More than 400,000 children are in foster care in the United States. Often, these children can’t stay with their parents because of abuse or neglect. Instead, they rely on state child welfare agencies to place them with families or provide other places to live.
For Foster Care Awareness month, we take a look at efforts to keep children in foster care connected to their relatives, housing alternatives when a family is not an option, and how this can vary by state.
Keeping siblings and relatives together
For years, state and federal policies disconnected foster children from their families and schools, leaving those children ill-prepared to transition out of care at age 18. So, in 2008, Congress passed the Fostering Connections to Success and Increasing Adoptions Act.
The law emphasized the importance of building and maintaining family connections. For example, within 30 days of a child’s removal from parents’ custody, states must notify all of the child’s grandparents and other adult relatives with information about becoming a resource for the child, with some exceptions.
We surveyed child welfare agencies in all 50 states, the District of Columbia, and Puerto Rico and found that how they notify relatives, when they start looking them, and other actions related to the law can vary by state.
(Excerpted from GAO-14-347)
And, it’s not always easy to keep siblings and relatives connected. Nearly half of the 400,000 children in foster care live with caretakers who aren’t related to them. These children may also be separated from their brothers or sisters.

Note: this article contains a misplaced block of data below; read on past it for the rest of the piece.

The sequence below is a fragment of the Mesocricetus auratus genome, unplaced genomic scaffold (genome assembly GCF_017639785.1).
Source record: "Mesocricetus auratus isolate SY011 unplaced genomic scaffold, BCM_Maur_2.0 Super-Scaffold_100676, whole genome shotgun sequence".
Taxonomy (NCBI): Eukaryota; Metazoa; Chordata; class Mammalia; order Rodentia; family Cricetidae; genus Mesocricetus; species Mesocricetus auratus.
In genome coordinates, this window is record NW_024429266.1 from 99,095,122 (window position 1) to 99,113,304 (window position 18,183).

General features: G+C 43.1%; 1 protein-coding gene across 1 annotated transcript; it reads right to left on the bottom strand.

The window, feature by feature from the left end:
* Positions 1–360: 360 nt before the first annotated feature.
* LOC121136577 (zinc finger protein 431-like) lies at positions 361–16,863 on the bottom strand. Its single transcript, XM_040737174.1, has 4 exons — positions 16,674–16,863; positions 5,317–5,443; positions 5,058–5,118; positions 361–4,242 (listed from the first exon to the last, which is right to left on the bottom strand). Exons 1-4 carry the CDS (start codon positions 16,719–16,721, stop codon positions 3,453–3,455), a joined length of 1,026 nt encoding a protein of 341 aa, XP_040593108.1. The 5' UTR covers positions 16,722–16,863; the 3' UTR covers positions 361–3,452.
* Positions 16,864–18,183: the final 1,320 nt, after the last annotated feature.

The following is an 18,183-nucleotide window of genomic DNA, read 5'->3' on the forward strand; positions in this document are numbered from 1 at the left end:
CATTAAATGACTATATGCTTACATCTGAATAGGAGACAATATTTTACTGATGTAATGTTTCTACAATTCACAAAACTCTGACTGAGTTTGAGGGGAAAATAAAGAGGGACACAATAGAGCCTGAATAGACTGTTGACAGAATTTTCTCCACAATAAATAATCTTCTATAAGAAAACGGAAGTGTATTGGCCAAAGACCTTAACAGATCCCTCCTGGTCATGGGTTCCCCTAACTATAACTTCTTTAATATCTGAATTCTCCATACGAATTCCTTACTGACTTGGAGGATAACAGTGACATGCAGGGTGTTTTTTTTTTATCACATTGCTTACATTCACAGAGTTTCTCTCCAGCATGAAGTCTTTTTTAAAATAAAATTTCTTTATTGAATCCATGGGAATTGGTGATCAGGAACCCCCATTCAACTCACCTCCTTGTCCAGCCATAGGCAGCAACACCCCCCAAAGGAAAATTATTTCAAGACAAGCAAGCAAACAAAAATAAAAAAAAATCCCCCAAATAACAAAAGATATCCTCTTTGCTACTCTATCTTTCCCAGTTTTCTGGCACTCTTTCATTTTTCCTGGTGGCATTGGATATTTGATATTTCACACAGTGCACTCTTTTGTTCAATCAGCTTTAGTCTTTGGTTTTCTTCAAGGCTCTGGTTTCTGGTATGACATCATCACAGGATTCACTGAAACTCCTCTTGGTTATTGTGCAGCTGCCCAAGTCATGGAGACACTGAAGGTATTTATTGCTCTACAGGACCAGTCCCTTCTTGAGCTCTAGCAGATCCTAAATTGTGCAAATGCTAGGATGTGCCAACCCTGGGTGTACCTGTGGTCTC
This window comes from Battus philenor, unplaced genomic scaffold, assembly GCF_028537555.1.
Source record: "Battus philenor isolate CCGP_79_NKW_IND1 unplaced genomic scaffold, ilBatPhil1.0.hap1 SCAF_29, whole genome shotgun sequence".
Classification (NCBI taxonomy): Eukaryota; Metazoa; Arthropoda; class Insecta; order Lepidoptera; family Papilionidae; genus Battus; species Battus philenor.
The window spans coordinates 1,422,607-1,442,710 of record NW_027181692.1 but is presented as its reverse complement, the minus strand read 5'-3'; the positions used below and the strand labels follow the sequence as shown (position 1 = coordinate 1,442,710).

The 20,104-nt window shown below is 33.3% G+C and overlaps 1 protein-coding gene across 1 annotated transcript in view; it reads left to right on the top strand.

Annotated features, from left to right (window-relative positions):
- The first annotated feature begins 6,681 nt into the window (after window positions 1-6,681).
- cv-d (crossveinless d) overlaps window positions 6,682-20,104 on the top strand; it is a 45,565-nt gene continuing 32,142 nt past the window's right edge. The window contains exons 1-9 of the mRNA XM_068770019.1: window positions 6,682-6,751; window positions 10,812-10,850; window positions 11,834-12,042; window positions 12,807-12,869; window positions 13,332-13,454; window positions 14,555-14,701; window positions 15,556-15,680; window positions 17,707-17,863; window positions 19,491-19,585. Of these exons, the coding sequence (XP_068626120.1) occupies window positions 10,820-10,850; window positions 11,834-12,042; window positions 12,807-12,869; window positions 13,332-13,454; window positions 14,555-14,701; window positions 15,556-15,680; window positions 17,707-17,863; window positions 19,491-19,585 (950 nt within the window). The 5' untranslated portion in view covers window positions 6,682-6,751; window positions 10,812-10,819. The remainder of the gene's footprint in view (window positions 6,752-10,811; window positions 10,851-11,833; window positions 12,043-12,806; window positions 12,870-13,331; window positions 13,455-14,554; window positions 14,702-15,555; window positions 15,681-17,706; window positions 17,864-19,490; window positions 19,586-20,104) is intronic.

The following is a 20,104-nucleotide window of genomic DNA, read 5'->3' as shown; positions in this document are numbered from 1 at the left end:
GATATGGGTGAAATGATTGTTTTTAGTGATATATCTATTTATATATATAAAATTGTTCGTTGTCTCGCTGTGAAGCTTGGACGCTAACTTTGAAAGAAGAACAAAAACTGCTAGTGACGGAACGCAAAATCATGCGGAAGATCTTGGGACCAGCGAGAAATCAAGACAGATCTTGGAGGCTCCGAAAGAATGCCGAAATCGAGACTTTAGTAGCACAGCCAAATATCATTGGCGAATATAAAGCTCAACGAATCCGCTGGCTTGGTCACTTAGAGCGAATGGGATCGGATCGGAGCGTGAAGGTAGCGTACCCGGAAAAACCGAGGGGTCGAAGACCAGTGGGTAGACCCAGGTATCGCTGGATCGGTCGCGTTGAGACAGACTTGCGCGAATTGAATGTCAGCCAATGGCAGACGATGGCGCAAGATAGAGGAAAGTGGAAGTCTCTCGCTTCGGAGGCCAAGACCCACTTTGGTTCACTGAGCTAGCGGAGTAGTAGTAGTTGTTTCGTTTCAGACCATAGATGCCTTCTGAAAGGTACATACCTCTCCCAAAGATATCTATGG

If siblings are placed in different foster homes, the 2008 law is also supposed to help those siblings maintain contact. What help a child welfare agency gives those siblings can also vary from state to state. For example, in Texas, if siblings are placed more than 100 miles apart, the state agency is supposed to ensure that they have access to a phone and videoconferencing for regular communication. In Massachusetts, current and former foster youth told us their state agency created a Sibling Bill of Rights, which has helped foster children advocate for their right to remain in close contact with siblings.
When a family isn’t an option
While most children in foster care live with a family, we found that about 14% were placed in group homes or institutions, also known as “congregate care.”
(Excerpted from GAO-16-85)
Since 1980, states have been required to try to place foster children in the most family-like setting available, consistent with a child’s needs. And, nationwide, congregate foster care use has declined.
But this also varies state by state. For example, from 2004 through 2013, New Jersey reduced its use of congregate care by nearly 80%, while Washington reduced it by around 7%.
Why the difference? Washington already had one of the smallest proportions of foster kids in congregate care. When we went to find out why, Washington state officials told us that they were already doing intensive searches to find family members and emphasized family-based placements, even families unrelated to the child, over congregate care.
New Jersey, by contrast, ramped up its efforts around 2005, recruiting more families to help foster children and providing more training for those families, which is why New Jersey’s reduction in congregate care was so much greater than Washington’s during the same period.
In fact, the story of children in congregate foster care is largely a state story. For example, Hurricane Katrina prompted Louisiana to reduce congregate care in 2005. Following that disaster, the state worked with the Annie E. Casey Foundation to improve its child welfare system.
As you can imagine, children in foster care can face a host of challenges. To learn more, check out the results of our nationwide survey of child welfare agencies, read our report on congregate care, and browse all of our foster care reports on our website.
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